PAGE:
State bar Acts on O.C. lawyer

Attorney who advised Trump on overturning election is charged with ethics violations.

The State Bar of California filed disciplinary charges Thursday against Orange County attorney John Eastman, accusing him of multiple ethics violations stemming from his actions while advising then-President Trump on how to overturn the 2020 election.

The charges could be the first step to Eastman losing his California law license.

Eastman, a former professor and dean at Chapman University’s Fowler School of Law, emerged as a key legal advisor to Trump in the weeks after Joe Biden won the presidency.

Eastman helped develop a legal and political strategy promoting the false claim that the results were tainted by fraud and misconduct by election officials, according to a 35-page charging document filed by the State Bar.

In the months that followed, the U.S. attorney general and others told the Trump campaign that there was no evidence of widespread fraud that could have affected the outcome of the election. Dozens of courts dismissed cases alleging fraud.

Still, the State Bar alleges, Eastman continued to work with Trump to promote the lie of a stolen election.

Eastman must be held accountable for his role in “an egregious and unprecedented attack on our democracy,” George Cardona, the State Bar’s chief trial counsel, said in a statement.

An attorney’s highest duty is abiding by the federal and state constitutions, and Eastman violated that duty, Cardona wrote.

The 11 disciplinary charges against Eastman include failure to support the Constitution and laws of the United States, misrepresentation, seeking to mislead a court, and making false and misleading statements that constitute acts of “moral turpitude, dishonesty and corruption.”

State Bar officials said they intend to seek Eastman’s disbarment before the State Bar Court.

In a Substack post, Eastman said the State Bar filing is “filled with distortions, half-truths and outright falsehoods.” In the post, which seeks funds for his legal defense, he also asks for prayers.

Eastman’s attorney, Randall A. Miller, said in a statement that his client “disputes every aspect of the action that has been filed against him by the State Bar.”

“The complaint filed against Eastman that triggered today’s action by the State Bar is part of a nationwide effort to use the bar discipline process to penalize attorneys who opposed the current administration in the last presidential election,” the statement said. “Americans of both political parties should be troubled by this politicization of our nation’s state bars.”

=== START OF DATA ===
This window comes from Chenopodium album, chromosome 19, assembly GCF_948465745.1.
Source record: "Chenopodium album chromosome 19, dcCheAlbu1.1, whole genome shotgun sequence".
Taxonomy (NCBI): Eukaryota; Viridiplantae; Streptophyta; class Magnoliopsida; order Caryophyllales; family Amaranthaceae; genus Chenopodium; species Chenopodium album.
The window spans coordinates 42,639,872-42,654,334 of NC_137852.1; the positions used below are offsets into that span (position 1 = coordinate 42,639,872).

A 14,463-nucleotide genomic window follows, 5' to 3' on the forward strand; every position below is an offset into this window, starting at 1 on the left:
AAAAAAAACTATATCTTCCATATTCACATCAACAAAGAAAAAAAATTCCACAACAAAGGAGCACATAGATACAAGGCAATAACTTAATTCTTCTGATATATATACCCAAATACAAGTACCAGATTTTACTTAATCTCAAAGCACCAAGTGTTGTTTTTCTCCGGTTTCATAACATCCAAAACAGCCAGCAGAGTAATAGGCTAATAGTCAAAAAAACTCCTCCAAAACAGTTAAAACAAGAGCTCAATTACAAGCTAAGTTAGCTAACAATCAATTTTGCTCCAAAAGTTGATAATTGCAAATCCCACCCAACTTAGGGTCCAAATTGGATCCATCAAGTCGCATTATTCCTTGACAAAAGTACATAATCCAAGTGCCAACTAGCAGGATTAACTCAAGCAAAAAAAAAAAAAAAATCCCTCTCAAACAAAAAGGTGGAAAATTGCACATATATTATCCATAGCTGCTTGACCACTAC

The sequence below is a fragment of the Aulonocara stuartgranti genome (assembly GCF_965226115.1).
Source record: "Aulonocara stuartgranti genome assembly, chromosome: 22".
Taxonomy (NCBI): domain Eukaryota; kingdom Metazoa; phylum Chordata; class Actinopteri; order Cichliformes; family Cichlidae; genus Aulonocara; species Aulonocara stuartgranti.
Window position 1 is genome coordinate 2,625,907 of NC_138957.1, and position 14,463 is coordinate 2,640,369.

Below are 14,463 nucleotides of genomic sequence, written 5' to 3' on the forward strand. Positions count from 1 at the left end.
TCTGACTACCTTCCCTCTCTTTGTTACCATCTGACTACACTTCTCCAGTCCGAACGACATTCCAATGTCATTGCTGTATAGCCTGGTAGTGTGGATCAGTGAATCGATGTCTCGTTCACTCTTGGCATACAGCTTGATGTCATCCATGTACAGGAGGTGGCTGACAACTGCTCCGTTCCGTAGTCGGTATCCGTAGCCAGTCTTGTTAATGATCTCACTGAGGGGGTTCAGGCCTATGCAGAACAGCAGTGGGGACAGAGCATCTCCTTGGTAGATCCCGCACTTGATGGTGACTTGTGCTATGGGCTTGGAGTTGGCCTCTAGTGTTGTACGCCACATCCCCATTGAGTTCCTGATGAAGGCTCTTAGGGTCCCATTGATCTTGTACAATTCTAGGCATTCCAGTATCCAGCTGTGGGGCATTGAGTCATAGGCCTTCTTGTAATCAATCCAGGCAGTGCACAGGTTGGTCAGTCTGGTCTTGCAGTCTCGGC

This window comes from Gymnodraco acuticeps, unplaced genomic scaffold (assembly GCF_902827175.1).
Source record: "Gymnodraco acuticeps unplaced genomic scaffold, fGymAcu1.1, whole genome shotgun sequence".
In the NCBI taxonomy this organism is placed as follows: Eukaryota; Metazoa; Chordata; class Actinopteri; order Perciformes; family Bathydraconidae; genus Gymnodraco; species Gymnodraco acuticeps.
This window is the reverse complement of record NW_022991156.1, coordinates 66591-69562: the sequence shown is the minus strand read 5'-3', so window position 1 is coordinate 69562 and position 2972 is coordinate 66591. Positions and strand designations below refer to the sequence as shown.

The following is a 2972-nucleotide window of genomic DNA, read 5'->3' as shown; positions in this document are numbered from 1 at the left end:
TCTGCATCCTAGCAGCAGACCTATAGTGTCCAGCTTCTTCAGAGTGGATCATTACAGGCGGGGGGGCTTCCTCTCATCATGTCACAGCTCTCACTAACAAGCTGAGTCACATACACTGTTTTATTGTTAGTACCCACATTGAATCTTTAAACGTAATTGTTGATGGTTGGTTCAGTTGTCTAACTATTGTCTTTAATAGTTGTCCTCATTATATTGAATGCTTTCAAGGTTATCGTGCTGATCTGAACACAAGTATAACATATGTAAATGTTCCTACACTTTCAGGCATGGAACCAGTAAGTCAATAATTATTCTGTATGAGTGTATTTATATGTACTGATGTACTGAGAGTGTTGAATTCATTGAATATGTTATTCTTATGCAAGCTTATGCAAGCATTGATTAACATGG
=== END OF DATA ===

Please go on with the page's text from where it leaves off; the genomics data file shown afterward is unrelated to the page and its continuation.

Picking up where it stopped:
The State Bar alleges that Eastman wrote legal memos — one in December 2020 and another on Jan. 3, 2021 — advising Vice President Mike Pence that he could declare that election results in seven states were in dispute.

This would have led to electoral votes going uncounted and could have opened the door for Trump to remain president.

In the second memo, Eastman asserted that the “election was tainted by outright fraud (both traditional ballot stuffing and electronic manipulation of voting tabulation machines),” according to the state bar filing.

Eastman knew or should have known that the assertion was “false and misleading,” the State Bar filing said.

In a speech to tens of thousands of Trump supporters at the National Mall in Washington, D.C., on Jan. 6, Eastman said that “dead people had voted” and that electronic voting machines made by the Dominion company had altered the election results.

Eastman’s comments constituted an “act of moral turpitude, dishonesty and corruption,” were “false and misleading” and helped provoke the crowd to attack the Capitol, the filing said.

Eastman has a long history in California’s conservative legal circles.

He was hired by Chapman’s law school in 1999 and was dean from June 2007 to January 2010, then continued to teach courses in constitutional law, property law, legal history and the 1st Amendment.

He retired in early 2021 after more than 100 Chapman faculty and others affiliated with the university signed a letter calling on the school to take action against him for his role in the Jan. 6 insurrection.

Thursday’s charges are the result of a lengthy investigation into Eastman’s actions that began in 2021.

In October of that year, the nonpartisan legal group States United Democracy Center filed an ethics complaint calling on the State Bar to investigate Eastman’s Jan. 6 actions.

Christine P. Sun, a senior vice president at the States United Democracy Center, said in a statement Thursday that Eastman “abused the legal system and violated the oath he swore as an attorney, in an attempt to block the will of the people and prevent the peaceful transfer of power.”

The level of detail included in the filing indicates that the State Bar is taking the allegations against Eastman seriously, said UC Berkeley Law Dean Erwin Chemerinsky.

Click here to read the full article at LA Times

Who will be GOP’s national leader?